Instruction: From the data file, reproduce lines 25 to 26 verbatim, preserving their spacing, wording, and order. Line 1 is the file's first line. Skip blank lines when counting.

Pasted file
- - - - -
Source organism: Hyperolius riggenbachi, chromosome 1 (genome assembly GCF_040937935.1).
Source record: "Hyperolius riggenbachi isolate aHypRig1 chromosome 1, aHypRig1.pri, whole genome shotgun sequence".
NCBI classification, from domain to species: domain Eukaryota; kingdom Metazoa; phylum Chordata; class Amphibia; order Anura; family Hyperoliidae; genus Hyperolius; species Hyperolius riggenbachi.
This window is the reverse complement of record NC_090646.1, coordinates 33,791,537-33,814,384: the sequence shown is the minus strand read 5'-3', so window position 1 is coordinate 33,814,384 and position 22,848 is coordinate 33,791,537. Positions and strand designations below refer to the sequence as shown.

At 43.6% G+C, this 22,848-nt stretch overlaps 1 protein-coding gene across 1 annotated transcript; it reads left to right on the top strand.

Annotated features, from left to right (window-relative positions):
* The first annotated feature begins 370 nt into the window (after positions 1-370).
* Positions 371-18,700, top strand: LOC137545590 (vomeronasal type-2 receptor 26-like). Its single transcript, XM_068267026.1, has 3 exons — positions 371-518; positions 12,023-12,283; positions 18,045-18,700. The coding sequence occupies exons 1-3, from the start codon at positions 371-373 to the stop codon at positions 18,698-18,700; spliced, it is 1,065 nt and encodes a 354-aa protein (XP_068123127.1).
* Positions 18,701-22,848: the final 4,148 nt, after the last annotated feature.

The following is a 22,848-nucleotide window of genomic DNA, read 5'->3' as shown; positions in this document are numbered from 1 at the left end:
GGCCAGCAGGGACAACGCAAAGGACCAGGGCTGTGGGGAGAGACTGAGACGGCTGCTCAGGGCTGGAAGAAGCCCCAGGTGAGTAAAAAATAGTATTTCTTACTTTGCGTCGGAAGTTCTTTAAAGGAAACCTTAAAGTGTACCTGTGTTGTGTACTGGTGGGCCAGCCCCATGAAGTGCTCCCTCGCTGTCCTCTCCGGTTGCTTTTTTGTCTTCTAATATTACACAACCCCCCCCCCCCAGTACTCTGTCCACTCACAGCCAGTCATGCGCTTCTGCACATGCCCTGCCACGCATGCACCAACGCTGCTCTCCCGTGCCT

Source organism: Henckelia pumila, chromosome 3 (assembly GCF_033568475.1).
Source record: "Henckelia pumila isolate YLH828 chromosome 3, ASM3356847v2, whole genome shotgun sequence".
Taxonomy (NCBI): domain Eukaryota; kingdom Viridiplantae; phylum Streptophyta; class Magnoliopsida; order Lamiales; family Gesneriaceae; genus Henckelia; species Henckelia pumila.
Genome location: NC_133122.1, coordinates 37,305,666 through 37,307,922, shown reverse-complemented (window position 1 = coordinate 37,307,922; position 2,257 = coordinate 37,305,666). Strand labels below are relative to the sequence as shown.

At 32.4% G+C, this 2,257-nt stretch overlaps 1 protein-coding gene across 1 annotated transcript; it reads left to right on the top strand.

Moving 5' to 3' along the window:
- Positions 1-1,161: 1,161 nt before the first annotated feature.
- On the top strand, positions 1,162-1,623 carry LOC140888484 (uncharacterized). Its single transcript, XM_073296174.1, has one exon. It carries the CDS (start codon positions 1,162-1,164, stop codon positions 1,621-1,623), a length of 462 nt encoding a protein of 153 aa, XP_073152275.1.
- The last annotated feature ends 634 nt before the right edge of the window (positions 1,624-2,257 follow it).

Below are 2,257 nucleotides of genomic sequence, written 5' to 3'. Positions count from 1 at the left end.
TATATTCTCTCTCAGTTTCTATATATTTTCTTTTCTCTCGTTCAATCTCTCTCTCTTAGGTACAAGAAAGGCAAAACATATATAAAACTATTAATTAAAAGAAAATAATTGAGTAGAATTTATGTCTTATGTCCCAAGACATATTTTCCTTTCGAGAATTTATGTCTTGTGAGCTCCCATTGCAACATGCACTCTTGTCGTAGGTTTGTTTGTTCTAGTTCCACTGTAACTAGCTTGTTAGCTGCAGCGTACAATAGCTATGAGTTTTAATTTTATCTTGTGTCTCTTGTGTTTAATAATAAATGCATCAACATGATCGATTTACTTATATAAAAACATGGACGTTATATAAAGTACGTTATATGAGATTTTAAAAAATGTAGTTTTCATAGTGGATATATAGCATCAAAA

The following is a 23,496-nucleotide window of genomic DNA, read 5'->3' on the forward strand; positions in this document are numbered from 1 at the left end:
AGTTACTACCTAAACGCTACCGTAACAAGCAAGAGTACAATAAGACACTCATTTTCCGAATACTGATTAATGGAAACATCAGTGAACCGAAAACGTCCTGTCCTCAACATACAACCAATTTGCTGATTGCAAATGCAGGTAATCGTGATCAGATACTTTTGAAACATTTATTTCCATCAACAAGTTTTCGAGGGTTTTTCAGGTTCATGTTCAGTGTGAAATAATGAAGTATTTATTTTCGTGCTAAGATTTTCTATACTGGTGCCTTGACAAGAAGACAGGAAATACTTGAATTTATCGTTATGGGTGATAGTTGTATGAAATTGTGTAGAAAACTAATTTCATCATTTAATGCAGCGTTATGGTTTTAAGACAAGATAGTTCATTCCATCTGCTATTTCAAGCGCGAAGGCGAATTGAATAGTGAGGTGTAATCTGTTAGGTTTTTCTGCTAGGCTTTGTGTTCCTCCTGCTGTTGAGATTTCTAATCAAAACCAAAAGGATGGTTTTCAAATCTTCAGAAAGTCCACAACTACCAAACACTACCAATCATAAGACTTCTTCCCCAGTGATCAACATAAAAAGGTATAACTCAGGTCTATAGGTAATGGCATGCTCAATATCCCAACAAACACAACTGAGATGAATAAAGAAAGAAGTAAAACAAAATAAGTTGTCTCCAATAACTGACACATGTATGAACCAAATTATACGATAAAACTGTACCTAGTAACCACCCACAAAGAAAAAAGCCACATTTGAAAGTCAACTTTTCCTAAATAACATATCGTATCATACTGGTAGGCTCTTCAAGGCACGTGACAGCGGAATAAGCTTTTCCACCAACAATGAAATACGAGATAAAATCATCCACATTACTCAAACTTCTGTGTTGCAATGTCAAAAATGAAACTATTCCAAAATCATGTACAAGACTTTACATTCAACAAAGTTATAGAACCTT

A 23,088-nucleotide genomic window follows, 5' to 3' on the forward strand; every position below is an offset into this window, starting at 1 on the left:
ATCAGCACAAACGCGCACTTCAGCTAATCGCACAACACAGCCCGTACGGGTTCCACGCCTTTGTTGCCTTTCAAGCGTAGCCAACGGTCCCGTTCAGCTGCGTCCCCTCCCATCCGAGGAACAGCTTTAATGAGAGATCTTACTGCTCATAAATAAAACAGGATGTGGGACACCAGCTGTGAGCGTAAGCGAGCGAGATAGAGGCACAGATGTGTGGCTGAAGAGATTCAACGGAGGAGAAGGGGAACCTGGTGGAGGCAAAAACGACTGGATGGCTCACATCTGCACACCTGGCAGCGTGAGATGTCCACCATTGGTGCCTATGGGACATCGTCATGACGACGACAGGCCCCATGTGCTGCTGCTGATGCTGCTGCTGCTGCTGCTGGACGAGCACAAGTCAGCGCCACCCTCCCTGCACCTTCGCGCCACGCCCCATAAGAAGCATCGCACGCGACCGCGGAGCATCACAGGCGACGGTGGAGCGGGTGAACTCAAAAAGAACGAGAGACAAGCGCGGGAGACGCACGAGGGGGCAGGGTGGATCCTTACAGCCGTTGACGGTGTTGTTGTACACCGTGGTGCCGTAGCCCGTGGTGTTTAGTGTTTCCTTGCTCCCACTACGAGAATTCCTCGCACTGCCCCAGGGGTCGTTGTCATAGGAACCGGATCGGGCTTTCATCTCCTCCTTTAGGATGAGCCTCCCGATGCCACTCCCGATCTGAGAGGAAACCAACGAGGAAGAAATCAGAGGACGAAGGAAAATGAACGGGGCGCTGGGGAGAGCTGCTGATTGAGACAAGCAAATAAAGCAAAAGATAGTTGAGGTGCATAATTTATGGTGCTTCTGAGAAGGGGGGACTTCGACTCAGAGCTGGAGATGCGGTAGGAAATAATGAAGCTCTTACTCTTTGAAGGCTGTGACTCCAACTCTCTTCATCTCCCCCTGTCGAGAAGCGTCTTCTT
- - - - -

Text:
A 23,088-nucleotide genomic window follows, 5' to 3' on the forward strand; every position below is an offset into this window, starting at 1 on the left:
ATCAGCACAAACGCGCACTTCAGCTAATCGCACAACACAGCCCGTACGGGTTCCACGCCTTTGTTGCCTTTCAAGCGTAGCCAACGGTCCCGTTCAGCTGCGTCCCCTCCCATCCGAGGAACAGCTTTAATGAGAGATCTTACTGCTCATAAATAAAACAGGATGTGGGACACCAGCTGTGAGCGTAAGCGAGCGAGATAGAGGCACAGATGTGTGGCTGAAGAGATTCAACGGAGGAGAAGGGGAACCTGGTGGAGGCAAAAACGACTGGATGGCTCACATCTGCACACCTGGCAGCGTGAGATGTCCACCATTGGTGCCTATGGGACATCGTCATGACGACGACAGGCCCCATGTGCTGCTGCTGATGCTGCTGCTGCTGCTGCTGGACGAGCACAAGTCAGCGCCACCCTCCCTGCACCTTCGCGCCACGCCCCATAAGAAGCATCGCACGCGACCGCGGAGCATCACAGGCGACGGTGGAGCGGGTGAACTCAAAAAGAACGAGAGACAAGCGCGGGAGACGCACGAGGGGGCAGGGTGGATCCTTACAGCCGTTGACGGTGTTGTTGTACACCGTGGTGCCGTAGCCCGTGGTGTTTAGTGTTTCCTTGCTCCCACTACGAGAATTCCTCGCACTGCCCCAGGGGTCGTTGTCATAGGAACCGGATCGGGCTTTCATCTCCTCCTTTAGGATGAGCCTCCCGATGCCACTCCCGATCTGAGAGGAAACCAACGAGGAAGAAATCAGAGGACGAAGGAAAATGAACGGGGCGCTGGGGAGAGCTGCTGATTGAGACAAGCAAATAAAGCAAAAGATAGTTGAGGTGCATAATTTATGGTGCTTCTGAGAAGGGGGGACTTCGACTCAGAGCTGGAGATGCGGTAGGAAATAATGAAGCTCTTACTCTTTGAAGGCTGTGACTCCAACTCTCTTCATCTCCCCCTGTCGAGAAGCGTCTTCTT